Nearly 200 high school students will storm campus this June to participate in the second of the annual Washington Business Week Summer Programs to be held at PLU.
Taking place from June 24 to 30, the program teaches high school students about business and leadership, along with preparing them for the workforce, said Megan Rubie, the program’s volunteer coordinator. Through hands-on learning, students are exposed to what life is like in the business world.
“It’s all about experiential learning,” Rubie said. “The more the students can take over that part of it, the better off everyone is. The high schoolers learn faster if they do it.”
For the program, students are divided into “companies,” which include eight to 10 students and an advisor. Advisors are volunteers from the local business community who guide students through the week.
Students also attend seminars and lectures by local businesspeople on a variety of topics. The program culminates in a trade show event, where students market a new product and convince volunteer judges to “invest” in their company.
The program is currently seeking volunteers to serve as advisors and judges, and it is particularly interested in having more PLU experts involved, Rubie said. Faculty, staff and students with a background in business are encouraged to apply.
“We’re looking for people with any professional experience or business knowledge,” Rubie said.
Advisors spend the week working one-on-one with a student company, and the position requires a full seven-day commitment. Advisors are expected to serve as mentors and role models, helping the students run a computer-simulated business.
The program strives to have a diverse group of advisors, representing all aspects of the local business community. Larger companies, such as State Farm and Boeing, consistently donate employees to the program, Rubie said.
“The most powerful thing we can do is show these kids what business opportunities are available in their neighborhood,” Rubie said.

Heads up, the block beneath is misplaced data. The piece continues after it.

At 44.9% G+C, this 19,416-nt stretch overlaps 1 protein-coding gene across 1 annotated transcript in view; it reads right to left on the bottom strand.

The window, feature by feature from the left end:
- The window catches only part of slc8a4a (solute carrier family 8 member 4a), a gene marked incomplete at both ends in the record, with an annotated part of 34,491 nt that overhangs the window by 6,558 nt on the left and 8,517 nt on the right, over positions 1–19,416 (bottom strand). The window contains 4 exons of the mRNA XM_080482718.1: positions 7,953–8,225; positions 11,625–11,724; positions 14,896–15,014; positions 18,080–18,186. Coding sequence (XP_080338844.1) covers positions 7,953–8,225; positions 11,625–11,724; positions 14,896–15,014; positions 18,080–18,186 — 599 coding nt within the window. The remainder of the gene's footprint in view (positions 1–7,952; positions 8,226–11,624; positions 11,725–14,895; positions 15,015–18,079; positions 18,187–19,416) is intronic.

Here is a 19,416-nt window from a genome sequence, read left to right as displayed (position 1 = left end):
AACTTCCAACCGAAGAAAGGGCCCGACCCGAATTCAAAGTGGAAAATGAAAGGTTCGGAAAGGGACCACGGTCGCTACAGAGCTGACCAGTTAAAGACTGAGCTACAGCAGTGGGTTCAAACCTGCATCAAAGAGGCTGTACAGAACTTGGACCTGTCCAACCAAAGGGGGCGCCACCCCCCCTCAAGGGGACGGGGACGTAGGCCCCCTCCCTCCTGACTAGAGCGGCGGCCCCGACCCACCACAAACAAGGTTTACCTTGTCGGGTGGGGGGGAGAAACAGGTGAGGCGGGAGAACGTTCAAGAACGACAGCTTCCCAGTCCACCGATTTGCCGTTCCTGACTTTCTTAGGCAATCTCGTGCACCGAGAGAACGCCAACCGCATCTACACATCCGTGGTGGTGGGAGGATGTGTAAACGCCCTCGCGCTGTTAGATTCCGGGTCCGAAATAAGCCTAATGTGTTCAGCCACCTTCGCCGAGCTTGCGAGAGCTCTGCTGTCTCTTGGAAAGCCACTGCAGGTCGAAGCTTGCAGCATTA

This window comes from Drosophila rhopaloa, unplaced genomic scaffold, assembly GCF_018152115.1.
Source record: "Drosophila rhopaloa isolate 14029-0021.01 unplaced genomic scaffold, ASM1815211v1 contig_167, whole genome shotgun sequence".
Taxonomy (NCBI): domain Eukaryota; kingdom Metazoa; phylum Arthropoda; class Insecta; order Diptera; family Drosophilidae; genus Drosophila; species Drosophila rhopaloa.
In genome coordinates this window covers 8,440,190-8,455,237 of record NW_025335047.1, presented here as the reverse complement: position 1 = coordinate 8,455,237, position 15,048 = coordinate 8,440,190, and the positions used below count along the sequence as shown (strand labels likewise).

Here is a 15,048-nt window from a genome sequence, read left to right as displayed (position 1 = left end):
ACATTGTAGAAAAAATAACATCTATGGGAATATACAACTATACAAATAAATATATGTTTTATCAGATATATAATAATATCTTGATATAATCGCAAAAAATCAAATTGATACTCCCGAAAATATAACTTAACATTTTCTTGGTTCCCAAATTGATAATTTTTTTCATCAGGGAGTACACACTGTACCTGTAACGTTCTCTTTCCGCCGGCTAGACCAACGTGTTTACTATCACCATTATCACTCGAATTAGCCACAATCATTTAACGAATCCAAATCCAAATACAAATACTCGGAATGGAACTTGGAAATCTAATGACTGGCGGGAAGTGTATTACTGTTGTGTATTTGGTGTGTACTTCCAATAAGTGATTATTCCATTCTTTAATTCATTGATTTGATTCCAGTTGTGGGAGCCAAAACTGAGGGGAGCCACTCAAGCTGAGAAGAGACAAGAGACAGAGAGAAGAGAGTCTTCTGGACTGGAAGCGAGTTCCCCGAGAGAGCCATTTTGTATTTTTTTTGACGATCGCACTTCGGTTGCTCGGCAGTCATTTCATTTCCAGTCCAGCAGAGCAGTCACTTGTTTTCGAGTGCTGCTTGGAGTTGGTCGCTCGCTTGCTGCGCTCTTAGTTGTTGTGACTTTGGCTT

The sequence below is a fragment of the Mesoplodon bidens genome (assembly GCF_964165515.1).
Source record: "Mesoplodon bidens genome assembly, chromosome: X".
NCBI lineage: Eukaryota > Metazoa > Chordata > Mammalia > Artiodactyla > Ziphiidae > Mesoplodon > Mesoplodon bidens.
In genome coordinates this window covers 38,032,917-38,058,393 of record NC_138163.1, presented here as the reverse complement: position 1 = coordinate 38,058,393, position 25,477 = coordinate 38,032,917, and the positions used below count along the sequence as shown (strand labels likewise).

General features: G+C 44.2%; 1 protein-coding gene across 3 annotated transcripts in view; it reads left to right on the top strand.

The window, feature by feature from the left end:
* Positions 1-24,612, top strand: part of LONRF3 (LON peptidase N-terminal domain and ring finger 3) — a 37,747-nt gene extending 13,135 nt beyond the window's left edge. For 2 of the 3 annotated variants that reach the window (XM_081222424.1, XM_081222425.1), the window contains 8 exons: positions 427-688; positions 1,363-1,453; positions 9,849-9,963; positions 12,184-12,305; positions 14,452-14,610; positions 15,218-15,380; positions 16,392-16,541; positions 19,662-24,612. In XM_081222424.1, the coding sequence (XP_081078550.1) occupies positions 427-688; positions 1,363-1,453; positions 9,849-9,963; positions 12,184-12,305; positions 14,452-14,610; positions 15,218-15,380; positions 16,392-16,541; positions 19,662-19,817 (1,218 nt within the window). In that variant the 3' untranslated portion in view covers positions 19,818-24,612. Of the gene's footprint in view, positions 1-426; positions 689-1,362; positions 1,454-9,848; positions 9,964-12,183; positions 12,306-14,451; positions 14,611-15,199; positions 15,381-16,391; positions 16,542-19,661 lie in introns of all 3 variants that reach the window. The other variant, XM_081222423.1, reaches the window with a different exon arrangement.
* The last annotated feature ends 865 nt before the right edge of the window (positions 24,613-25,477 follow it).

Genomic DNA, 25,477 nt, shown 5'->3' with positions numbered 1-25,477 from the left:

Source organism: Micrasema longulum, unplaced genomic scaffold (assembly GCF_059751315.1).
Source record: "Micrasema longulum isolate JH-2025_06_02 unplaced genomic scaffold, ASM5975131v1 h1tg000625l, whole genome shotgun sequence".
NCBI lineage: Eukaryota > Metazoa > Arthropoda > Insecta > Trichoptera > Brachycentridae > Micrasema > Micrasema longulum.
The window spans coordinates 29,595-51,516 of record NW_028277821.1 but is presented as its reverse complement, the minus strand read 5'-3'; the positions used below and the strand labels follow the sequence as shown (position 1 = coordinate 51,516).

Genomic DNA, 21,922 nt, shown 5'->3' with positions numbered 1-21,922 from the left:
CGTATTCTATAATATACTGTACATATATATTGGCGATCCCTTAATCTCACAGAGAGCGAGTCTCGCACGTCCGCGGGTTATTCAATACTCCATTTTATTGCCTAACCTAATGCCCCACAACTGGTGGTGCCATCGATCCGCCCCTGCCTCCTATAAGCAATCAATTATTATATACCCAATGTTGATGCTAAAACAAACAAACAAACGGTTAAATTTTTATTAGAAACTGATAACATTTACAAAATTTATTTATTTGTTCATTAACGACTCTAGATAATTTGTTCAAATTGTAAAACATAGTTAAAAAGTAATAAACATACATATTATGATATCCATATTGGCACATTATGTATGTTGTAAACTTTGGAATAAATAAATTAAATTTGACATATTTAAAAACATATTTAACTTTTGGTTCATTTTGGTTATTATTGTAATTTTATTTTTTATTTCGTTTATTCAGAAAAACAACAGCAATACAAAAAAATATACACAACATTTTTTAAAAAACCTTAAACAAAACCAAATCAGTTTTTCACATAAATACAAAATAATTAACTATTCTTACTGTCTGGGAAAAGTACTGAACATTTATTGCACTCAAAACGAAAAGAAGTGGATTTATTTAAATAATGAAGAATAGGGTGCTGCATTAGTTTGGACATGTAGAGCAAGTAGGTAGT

Unlike advisors, being a judge only requires a three-and-a-half-hour commitment on Friday, June 29. Judges participate in two events: the presentations by each company about the decisions they made in the computer simulation and a trade show.
At the trade show, each company sets up a booth that displays a new product they developed during the program. Students apply what they learned in the program to market and persuade the judges to invest “Business Week Bucks” to support the product.
Teri Moore, development director of major gifts, served as a judge at last year’s program.
“I was very impressed with the quality of the presentations and the students and the knowledge,” she said. She said she asked tough questions, but the students were never stumped.
Moore said it’s important for the program to have a “diverse cadre” of judges because the students benefit from being exposed to different perspectives.
This year marks the first time the core program will be expanded to offer industry-specific tracks in business, healthcare, construction and accounting. Additionally, PLU’s event features an advanced program for those students who have previously participated in the program. The advanced program gives students an in-depth look at business planning, entrepreneurship and business communications.
Washington Business Week started in 1976 at Central Washington University in Walla Walla. It eventually expanded to Gonzaga University in Spokane, Western Washington University in Bellingham, and most recently, to PLU.
To learn more about the program and volunteer opportunities, visit www.wbw.org.